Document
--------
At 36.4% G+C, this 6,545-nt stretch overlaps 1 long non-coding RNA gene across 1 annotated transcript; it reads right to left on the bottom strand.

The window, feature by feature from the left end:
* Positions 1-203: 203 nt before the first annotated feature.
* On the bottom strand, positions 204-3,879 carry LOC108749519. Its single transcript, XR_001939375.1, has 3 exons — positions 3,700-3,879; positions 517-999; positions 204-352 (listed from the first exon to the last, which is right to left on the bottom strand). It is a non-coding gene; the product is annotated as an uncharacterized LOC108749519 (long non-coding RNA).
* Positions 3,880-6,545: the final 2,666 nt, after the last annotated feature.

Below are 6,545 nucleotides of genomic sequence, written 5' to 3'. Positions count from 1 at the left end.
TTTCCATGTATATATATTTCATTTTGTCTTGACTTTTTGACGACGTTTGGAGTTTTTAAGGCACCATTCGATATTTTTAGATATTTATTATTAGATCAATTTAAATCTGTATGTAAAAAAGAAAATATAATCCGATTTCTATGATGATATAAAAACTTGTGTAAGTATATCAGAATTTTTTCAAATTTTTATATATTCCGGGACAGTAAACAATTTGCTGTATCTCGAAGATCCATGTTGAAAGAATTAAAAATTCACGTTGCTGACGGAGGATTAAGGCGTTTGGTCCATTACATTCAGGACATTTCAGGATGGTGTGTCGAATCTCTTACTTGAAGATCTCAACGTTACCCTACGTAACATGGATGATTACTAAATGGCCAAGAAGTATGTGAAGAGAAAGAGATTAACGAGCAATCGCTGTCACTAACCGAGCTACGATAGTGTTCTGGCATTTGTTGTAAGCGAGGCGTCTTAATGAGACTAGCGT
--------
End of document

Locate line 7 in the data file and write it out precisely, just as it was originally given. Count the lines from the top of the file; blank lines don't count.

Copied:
TTTCCATGTATATATATTTCATTTTGTCTTGACTTTTTGACGACGTTTGGAGTTTTTAAGGCACCATTCGATATTTTTAGATATTTATTATTAGATCAATTTAAATCTGTATGTAAAAAAGAAAATATAATCCGATTTCTATGATGATATAAAAACTTGTGTAAGTATATCAGAATTTTTTCAAATTTTTATATATTCCGGGACAGTAAACAATTTGCTGTATCTCGAAGATCCATGTTGAAAGAATTAAAAATTCACGTTGCTGACGGAGGATTAAGGCGTTTGGTCCATTACATTCAGGACATTTCAGGATGGTGTGTCGAATCTCTTACTTGAAGATCTCAACGTTACCCTACGTAACATGGATGATTACTAAATGGCCAAGAAGTATGTGAAGAGAAAGAGATTAACGAGCAATCGCTGTCACTAACCGAGCTACGATAGTGTTCTGGCATTTGTTGTAAGCGAGGCGTCTTAATGAGACTAGCGT